I was nominated by dear friend, Alma Anonas-Carpio to post a selfie daily for ten days and to nominate one person each day to do the same for cancer awareness. The campaign seeks to honor those who have battled and are still battling cancer, and those who have lost a loved one to cancer.
I also happen to be a cancer survivor. I have lost a breast to the beast and underwent chemotherapy.
I have since been pronounced in full remission — no one every says “cured” when it comes to cancer.
I treasure each day … every shaft of sunlight and fall of rain, every meal with friends, every battle that comes, every victory and loss, every song, every splash of color, every tear and every gurgle of laughter.
This treasury of memories will succour if and when the day comes when the doctors say cancer has recurred. It is a day I hope never happens. It is something I know could happen.
Alma’s challenge is an opportunity to share some parts of that struggle.
Call it a 10-day cancer odyssey.
Let me start with how doctors spotted the cancer early enough to avert disaster.
It was early 2008; a high school class thread on the experiences of two buddies who’d been diagnosed with breast cancer. Our two brave souls advised everyone — we were then in our late 40s — to get breast mammograms and regular examinations to spot for cancer.
We were mostly well-educated professionals in that group. We’d read plenty about cancer. Few of us had ever had that checkup. I am a doctor’s daughter. Yet no one among seven daughters had ever gone for a beast exam.
There is, I guess, an instinct in all of us to shove the thought of cancer to the back of mind.
I went for a mammogram with this thought bubble: “let’s see if it really hurts as they say it will.” (It didn’t, but then I have a high pain threshold.)
The results came up negative. But the doctor recommended an ultra-sound. I had dense breasts and these sometimes result in false negatives.
The doctor found a few very tiny lumps in the ultra-sound. They were too small for any other tests. She said to come back after three months.
I followed the palpating test for those three months. The first two came up with nothing. On the third month, just before the second ultra-sound, I felt a squishy little lump. It wasn’t hard like a pebble, which doctors cite as a warning sign.
Our family doctor agreed. There was a lump but it seemed, on touch, benign. But she said, get that ultra-sound.
There, the doctor sounded worried. Two of the lumps were clearly benign. But one showed an irregular shape, a red light for possible cancer. Her recommendation: Immediate biopsy.
I asked Nanay’s long time assistant, Lynn Carinal Casia, our dear lifeline to everything medical, to get an appointment with classmate and surgeon, Julian Rizaldy Jr Raca, and the cutest surgeon in town, Dr. Tony Vasquez, also a family friend.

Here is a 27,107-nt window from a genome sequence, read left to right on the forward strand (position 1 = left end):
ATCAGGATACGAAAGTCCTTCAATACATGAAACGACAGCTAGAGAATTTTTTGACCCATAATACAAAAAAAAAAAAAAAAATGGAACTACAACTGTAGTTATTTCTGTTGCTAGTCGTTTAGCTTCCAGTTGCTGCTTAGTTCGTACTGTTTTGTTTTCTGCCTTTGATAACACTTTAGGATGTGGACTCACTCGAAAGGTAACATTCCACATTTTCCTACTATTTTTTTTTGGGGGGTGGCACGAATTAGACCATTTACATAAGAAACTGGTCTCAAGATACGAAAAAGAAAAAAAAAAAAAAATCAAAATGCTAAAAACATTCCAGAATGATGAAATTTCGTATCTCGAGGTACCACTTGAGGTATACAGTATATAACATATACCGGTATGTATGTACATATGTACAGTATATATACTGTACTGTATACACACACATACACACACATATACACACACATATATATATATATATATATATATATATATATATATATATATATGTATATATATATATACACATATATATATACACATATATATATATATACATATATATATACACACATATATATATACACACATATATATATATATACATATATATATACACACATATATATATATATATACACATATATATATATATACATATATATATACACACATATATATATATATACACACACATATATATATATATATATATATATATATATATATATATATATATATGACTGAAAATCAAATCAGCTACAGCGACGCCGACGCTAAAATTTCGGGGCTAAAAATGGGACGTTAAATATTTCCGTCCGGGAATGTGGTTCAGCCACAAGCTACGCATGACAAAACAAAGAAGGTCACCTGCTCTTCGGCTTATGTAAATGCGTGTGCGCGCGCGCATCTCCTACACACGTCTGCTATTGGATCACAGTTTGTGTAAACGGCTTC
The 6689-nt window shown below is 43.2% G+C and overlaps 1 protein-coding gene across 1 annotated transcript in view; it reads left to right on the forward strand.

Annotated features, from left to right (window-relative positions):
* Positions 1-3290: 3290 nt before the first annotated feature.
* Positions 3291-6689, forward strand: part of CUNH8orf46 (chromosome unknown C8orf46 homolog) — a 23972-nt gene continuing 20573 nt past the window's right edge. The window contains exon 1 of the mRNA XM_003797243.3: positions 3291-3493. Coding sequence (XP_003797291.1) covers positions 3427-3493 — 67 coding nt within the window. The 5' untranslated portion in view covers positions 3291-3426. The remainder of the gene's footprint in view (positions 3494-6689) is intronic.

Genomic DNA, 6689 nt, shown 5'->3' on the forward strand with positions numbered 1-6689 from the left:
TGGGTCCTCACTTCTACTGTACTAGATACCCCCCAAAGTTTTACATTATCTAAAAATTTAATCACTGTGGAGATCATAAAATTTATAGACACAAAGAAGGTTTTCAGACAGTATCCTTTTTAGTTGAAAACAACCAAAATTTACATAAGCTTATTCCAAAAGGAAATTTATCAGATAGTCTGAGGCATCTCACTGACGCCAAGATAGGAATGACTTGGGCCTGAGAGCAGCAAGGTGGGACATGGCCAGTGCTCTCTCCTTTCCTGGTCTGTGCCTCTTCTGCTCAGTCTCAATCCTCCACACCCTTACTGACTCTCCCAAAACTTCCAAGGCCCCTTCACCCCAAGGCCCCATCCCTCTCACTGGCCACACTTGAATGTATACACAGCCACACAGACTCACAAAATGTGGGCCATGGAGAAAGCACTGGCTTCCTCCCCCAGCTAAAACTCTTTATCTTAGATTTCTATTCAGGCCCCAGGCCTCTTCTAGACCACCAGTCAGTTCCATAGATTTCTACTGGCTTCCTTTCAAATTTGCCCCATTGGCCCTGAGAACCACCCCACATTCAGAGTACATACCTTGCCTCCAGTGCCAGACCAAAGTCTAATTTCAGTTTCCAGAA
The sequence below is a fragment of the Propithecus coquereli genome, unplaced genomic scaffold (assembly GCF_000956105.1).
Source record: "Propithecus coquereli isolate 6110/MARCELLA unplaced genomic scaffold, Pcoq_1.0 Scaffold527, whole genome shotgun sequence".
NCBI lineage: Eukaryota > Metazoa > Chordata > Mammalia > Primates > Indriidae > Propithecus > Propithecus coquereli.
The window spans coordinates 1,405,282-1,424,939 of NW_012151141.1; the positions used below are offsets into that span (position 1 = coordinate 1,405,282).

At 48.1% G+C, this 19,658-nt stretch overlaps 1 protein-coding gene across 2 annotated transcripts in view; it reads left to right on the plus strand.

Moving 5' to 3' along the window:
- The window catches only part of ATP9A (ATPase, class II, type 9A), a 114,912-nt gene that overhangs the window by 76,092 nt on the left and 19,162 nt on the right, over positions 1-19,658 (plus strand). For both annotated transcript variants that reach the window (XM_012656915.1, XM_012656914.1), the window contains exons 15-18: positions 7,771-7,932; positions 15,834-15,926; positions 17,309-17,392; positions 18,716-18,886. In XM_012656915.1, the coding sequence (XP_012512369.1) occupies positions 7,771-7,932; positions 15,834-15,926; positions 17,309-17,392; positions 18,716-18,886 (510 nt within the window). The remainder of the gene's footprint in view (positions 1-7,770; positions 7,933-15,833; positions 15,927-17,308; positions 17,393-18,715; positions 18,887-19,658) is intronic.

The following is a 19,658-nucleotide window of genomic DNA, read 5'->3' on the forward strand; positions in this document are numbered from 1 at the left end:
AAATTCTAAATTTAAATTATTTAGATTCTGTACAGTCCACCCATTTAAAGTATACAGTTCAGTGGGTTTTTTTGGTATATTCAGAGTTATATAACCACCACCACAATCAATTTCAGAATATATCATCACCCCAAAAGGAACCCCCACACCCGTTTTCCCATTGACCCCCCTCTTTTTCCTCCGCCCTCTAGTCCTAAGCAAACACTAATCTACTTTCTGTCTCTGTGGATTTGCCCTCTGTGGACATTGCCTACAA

Both were in the US for a conference. So I went to Doc Sidney, the son of doctors who are my parents’ buddies.
It was Masskara festival. Buddy Yvette Lee and I were in town to gambol. I squeezed the biopsy in between a morning press conference and an early dinner with a visiting senator.
Yvette didn’t know to laugh or groan when shown a mobile video of the event. Yeah, I took it, asking questions, getting answers. A bit surreal — siblings went, ewwww, you’re crazy! But that’s how this journalist copes with fear.
The biopsy coincided with preparations for a long-planned, all-girls trip to Thailand — seven siblings, our friend, Effie and our dear cousin, Tess, coming in from the US by way of Cambodia and Laos.
Lynn, who we all call Tita B-bing, was requested to forward the results through email or SMS.
And off we went.
Memories of that trip sparkle, although it was my nth visit. Maybe, it was us celebrating life, pretending there was nothing to worry about.
We feasted land took funny photos of our bellies in diminishing sizes. We scared Mary Anne’s then boyfriend and the driver he hired for our van as we battled to follow our itinerary (no jewellery bazaars, just old palaces and temples.)
The driver fled and was replaced by his brother, a sweet, gentle, funny guy who got us hooked on Korean telenovelas (probably as a way to save his sanity). He even loaned some bootleg series.
Us braver ones got hoisted on elephant trunks. We traipsed through temples. We tried not to bolt at the sight of things dangling from the boys of Patpong — including the two who offered to take Tess and me out for dinner — free, they said. 🙂 We graciously turned down the invite.
Tess and I even went on a side trip to Chiang Mai.
One morning, I texted B-bing asking for the biopsy result. It was a day after it should have come out. After my third, text, she got in touch with our doctor-sibling, May.
Turns out, my son, Commie asked them to hold off so as not to spoil the trip. But B-bing and siblings knew me; they eventually decided that revelation was the better part of valor.